Jeffrey A. Schaler, Ph.D.




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written by Jeffrey A. Schaler, PhD

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               Jeffrey A. Schaler, PhD


     Policies are based on values and on explanations
for events.  To evaluate the efficacy of our federal
drug policy in a comprehensive and responsible way, we
must examine the values and explanations that are
associated with various possible courses of action.
To that end, we must ask and honestly answer a
question that challenges the status quo:  What values
and beliefs about illegal drugs and drug addiction are
embraced and acted on by the leading drug
policymakers, and what are the alternatives?

     The reasoning behind current drug policies is
often unstated for moral, political, economic, and
even existential reasons.  The reticence of
policymakers on this subject is remarkable, given that
the current institutional forms of the "war on drugs"
are justified by the claim that drugs are destroying
the "moral fabric of American society."

     Americans tend to take at face value the unproved
theories about drugs that are the foundation of
current drug policy.  For example, many Americans
accept as fact the theories that drugs cause
addiction, that they cause crime, and that addiction
is a treatable disease.  Most people are not aware of
the existence of conflicting theories based on the
results of empirical research.  Yet abundant and
convincing evidence exists to support the view that
illegal drug use has more to do with choice, values,
and expectations than with addiction, compulsion, or
disease (see, for example, Schaler, 1997).  With each
new class of students at American University, Johns
Hopkins University, Montgomery College, and Chestnut
Hill College, I am asked, "Why weren't we told about
this before?"

     Drug policy is always based on explanations for
drug use.  Because there are diverse explanations for
drug use as an event and these explanations differ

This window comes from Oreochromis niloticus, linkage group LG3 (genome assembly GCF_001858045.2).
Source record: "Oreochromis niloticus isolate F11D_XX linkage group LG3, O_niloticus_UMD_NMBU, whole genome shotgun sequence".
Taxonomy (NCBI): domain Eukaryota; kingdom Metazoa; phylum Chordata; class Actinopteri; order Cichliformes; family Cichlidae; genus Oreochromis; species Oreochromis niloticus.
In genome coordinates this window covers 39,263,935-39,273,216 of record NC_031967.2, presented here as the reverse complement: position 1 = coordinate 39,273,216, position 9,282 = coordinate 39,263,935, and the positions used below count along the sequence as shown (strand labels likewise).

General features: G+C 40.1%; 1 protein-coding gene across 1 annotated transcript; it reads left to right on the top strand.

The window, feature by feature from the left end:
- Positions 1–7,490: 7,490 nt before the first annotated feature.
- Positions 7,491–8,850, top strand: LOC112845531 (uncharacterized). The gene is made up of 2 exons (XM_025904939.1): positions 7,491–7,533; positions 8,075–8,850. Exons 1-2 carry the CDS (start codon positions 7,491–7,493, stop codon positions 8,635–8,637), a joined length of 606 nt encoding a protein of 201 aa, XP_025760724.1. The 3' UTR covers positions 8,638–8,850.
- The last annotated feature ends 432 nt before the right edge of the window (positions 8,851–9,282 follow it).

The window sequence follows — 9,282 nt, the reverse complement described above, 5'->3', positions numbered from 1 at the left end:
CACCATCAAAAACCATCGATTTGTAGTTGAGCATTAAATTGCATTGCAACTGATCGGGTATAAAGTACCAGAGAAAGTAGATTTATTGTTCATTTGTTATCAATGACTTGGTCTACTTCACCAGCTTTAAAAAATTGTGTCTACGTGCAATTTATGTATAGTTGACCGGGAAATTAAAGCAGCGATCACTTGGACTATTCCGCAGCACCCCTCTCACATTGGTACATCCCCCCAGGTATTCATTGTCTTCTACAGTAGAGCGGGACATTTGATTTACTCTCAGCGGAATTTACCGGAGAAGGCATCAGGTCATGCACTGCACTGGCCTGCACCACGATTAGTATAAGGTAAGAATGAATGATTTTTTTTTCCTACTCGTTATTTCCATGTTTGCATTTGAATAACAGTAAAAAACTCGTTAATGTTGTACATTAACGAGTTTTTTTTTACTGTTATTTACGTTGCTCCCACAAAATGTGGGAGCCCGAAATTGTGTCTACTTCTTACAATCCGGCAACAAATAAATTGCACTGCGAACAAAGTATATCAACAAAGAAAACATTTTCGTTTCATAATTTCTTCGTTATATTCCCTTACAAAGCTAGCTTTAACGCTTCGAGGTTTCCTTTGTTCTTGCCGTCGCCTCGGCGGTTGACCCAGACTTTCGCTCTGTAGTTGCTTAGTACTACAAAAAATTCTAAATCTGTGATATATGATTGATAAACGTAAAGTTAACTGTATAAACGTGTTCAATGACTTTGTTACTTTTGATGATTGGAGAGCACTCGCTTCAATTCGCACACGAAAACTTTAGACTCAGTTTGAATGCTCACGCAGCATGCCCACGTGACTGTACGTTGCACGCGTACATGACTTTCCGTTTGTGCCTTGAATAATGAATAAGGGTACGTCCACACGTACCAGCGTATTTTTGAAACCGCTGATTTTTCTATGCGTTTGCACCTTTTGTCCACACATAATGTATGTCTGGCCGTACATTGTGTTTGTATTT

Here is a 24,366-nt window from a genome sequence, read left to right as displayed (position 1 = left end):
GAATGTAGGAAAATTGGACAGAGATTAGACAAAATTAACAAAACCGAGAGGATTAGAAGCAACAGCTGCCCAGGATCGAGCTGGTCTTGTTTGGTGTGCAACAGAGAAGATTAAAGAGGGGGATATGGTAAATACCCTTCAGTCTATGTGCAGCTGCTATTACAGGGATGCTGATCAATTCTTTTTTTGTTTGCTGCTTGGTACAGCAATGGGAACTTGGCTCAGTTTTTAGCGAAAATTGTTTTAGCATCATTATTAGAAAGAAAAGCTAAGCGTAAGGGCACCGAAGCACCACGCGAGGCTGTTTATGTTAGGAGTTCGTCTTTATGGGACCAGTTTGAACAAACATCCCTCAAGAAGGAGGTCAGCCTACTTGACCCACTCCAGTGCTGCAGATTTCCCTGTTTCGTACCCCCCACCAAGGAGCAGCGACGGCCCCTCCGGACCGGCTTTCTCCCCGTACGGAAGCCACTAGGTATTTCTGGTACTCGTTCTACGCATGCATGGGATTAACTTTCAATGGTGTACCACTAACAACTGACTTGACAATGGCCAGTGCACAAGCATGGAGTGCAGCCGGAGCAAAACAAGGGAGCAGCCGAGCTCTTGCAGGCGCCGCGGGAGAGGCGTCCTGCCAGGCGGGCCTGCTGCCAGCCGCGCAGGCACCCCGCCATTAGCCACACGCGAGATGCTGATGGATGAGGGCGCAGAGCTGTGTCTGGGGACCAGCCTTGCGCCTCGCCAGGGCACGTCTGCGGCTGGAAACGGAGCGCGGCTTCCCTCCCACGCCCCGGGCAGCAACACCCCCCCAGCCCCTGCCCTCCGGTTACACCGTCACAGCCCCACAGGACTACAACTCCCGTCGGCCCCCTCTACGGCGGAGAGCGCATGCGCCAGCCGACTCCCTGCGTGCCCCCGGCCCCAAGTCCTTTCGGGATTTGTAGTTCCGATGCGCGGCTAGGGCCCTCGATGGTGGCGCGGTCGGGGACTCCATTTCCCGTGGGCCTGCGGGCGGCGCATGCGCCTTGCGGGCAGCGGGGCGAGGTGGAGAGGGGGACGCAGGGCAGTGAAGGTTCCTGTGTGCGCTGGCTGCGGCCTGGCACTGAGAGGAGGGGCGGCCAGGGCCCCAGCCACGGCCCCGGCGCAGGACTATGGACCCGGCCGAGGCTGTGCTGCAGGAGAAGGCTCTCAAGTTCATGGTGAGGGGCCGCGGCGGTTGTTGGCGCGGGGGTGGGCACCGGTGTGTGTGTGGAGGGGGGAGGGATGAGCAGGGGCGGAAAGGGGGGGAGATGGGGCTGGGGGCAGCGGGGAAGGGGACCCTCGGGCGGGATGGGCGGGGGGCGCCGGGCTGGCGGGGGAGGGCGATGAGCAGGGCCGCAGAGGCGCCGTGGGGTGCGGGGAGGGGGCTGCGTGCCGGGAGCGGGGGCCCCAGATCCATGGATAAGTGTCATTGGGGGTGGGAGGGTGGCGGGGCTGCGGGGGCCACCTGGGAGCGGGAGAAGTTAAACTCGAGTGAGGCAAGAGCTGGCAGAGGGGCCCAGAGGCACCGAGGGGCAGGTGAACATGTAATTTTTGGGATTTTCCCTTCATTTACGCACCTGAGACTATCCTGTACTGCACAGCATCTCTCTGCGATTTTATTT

_radically_ from one another, drug policy can be
implemented in ways radically different from current
practice.  But the average American citizen, like my
numerous college students, has not been exposed to a
range of views on drugs and addiction.  The less
people know about the range of theories, the more
likely they are to be influenced by the status of the
individuals who present a particular message
(scientists, doctors, public health officials, law
enforcement professionals, politicians, and so on)
rather than by the rationality or irrationality of the
message itself.  In order to exert democratic control
in the drug policy debate--based on what is being
said, not on who is saying it--Americans need to know
the facts about drugs and addiction.  Without complete
information they cannot comprehend the meaning and
implications of various proposed policies.  Therefore,
they will continue to assume that all qualified
professionals in the field hold essentially the same

     The prevailing policies can be faulted not only
for their disregard of research but also for
fundamental logical errors.  The contradictory
reasoning of drug policymakers needs to be subjected
to public scrutiny.  For example, many policymakers
attribute abstinence from drugs both to the exercise
of free will and to circumstances imposed from outside
the individual, such as drug prohibition.  They
overlook the fact that, by definition, self-control
cannot be the result of formal institutional controls
backed by the threat of legal punishment.  The same
individuals typically assert that drug addiction is
situational--that it is caused by the addict's
physiological disposition or by the drug itself;  thus
they further contradict their avowed belief in free

     When confronted with inconsistencies in their
views, people often produce further theories or
beliefs, perhaps to reduce the sense of dissonance and
discomfort, or else they simply minimize the
importance of a contradictory belief or policy.  This
simply creates more problems.

     To understand the values and beliefs behind our
federal drug policy, it is necessary to ask some
unpopular questions:
Do illegal drugs cause crime?  Given that drugs are
inanimate objects, are they capable of causing a human